I am a nanny. I clean, I cook, I change diapers, and I also play board games. I am a professional Sorry player, a whiz at Chutes and Ladders, and not one to be messed with when playing Clue. But there is one game that I cannot seem to get into. In fact, I have never even sat down to a game of Monopoly in my life. A game that teaches children thievery and politics? Count me out. Monopoly, however, introduces banking to children. In simpler words, it is about money. But when was the last time you were playing Monopoly on family game night and someone asked for your giant rock sculpture in the shape of a coin in exchange for their property?
The island of Yap in the South Pacific is remote in many aspects. They are off the beaten track geographically, and they are unique in the way they do many things, including payments. Giant stones in the familiar round shape of coins are traded and used as a currency system, something that any civilized person or group of people would think ridiculous. But is it? Milton Friedman’s paper titled The Island of Stone Money puts into perspective what these island natives have going for them. The currency, called Fei, provokes all sorts of thoughts for me as Friedman shares that the Yap will even leave their money where it lies. Literally too big to be moved, the Fei is not something that the Yap need physical protection over to sleep soundly at night, prompting me to ask the question “What is wrong with our society?”.
Us millennials have grown fond of the idea of money. It’s everywhere, it can do anything for you. People build their lives around it and put their trust in it like it’s their Lord and savior. Five reporters podcasting The Invention of Money challenge the existence and purpose of money. Is it fictional? More importantly, is necessary? According to the Yap, not the way we do it it’s not. Another reporter from The Lie that Saved Brazil speaks of money giving people nightmares. She warns that messing with money is dangerous and has consequences, like the incident in Brazil where the currency system completely fell apart. Japan is seriously in debt, but has a differing factor in their country’s currency system. An article titled The Curious Case of Japan’s Economic Stimulus states of the prime minister “Mr. Abe may be ignoring the conventional wisdom on spending, and bullying the Bank of Japan, for all the wrong reasons — but the fact is that he is actually providing fiscal and monetary stimulus at a time when every other advanced-country government is too much in the thrall of the Very Serious People to do something different. And so far the results have been entirely positive: no spike in interest rates, but a sharp fall in the yen, which is a very good thing for Japan”.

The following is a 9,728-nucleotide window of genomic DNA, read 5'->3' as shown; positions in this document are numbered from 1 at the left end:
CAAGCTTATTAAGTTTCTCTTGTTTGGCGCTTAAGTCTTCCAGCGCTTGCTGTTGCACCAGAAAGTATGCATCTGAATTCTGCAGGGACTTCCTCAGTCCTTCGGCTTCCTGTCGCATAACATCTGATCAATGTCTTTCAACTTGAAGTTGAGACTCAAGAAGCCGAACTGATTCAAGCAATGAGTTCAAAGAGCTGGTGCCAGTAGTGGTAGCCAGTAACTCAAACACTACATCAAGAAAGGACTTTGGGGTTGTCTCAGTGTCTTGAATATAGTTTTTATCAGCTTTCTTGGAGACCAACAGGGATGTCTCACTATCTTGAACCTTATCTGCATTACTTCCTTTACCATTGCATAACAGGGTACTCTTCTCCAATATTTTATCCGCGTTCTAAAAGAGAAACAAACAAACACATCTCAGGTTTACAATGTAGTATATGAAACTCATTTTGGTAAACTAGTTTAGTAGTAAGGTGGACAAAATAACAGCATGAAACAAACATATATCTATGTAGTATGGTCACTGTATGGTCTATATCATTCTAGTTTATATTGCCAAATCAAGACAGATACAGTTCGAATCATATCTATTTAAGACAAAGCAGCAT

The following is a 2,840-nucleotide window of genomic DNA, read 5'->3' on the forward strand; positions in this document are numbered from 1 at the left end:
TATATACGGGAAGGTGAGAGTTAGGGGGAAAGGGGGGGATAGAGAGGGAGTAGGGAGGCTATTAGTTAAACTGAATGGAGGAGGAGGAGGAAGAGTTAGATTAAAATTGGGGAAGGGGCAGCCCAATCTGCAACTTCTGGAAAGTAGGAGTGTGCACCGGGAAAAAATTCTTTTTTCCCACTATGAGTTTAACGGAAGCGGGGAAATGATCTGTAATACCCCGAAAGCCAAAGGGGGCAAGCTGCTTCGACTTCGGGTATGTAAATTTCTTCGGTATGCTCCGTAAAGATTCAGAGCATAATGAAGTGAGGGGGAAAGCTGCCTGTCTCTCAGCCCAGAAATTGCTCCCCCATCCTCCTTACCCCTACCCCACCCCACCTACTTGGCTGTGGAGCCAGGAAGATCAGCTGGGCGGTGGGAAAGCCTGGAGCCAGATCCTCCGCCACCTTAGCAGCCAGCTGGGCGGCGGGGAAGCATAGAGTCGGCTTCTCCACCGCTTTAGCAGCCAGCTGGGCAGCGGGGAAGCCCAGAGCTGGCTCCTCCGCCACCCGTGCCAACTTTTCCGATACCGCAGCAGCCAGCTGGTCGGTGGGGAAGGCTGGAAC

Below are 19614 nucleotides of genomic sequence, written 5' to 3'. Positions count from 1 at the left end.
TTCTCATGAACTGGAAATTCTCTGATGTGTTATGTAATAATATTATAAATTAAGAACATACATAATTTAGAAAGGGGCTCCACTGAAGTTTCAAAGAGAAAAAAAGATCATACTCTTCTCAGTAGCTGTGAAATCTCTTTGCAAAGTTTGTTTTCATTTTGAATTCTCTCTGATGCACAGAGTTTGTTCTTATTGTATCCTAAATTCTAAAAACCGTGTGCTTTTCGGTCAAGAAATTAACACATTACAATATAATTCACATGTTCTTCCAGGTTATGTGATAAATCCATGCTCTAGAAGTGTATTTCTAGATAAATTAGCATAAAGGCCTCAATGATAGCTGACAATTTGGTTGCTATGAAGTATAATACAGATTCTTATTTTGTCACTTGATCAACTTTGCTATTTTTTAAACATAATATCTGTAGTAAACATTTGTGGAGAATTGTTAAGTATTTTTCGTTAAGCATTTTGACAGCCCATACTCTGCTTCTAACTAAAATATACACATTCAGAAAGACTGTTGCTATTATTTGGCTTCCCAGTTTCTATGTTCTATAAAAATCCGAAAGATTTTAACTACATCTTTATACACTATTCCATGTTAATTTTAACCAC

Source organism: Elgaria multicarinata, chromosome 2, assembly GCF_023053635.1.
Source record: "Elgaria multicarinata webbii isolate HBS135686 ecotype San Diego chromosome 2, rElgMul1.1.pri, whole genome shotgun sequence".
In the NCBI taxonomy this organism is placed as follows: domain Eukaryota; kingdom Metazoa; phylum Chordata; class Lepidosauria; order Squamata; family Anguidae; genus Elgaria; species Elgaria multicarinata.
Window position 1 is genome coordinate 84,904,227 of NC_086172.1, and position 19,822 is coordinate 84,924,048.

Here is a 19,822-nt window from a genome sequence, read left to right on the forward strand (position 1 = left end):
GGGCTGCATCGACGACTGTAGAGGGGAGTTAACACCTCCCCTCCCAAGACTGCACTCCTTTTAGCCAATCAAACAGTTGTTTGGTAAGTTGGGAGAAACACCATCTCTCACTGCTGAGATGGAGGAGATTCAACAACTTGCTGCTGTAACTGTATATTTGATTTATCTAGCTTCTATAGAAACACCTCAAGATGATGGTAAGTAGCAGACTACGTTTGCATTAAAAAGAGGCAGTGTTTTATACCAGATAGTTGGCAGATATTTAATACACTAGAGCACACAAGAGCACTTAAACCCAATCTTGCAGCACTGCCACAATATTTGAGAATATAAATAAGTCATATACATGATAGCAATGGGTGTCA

My generation is conditioned to think in terms of rich and poor; High and low class, wealth and poverty, professional NFL player’s mansion and homeless. I have seen money break down families, and I have seen it build up lives. I want to be indifferent towards the subject but unfortunately that is not possible in this day and age. Although I don’t remember when gas was lower than a single dollar or penny candy was all the rage, I remember when one hundred dollars was a huge amount. I remember when Christmas had a lot more presents under the tree. These memories bring me back to questioning what is happening in today’s society. If the people of Yap can be comfortable and civilized by dropping off a huge stone in their neighbor’s yard for a couple chickens and cows, then why can’t we? If a man from the southern pacific island drops his Fei into the ocean, he will be content knowing that albeit gone, it is his. He owns it and he is rich in that knowledge. I believe that money is the source of controversy, feuds, and disagreements. After reading and listening about the Yap, my only question is why can’t we adapt their ways of thinking?
Friedman, Milton. “The Island Of Stone Money.” (n.d.): n. pag. Feb. 1991. Web. 08 Sept. 2015.
“The Invention Of Money.” N.p., 07 Jan. 2011. Web. 08 Sept. 2015.
Walt, Chana. “How Fake Money Saved Brazil.” NPR. NPR, 4 Oct. 2010. Web. 08 Sept. 2015.
Krugman, Paul. “The Curious Case of Japan’s Economic Stimulus.” truth-out.org. 22 Jan. 2013.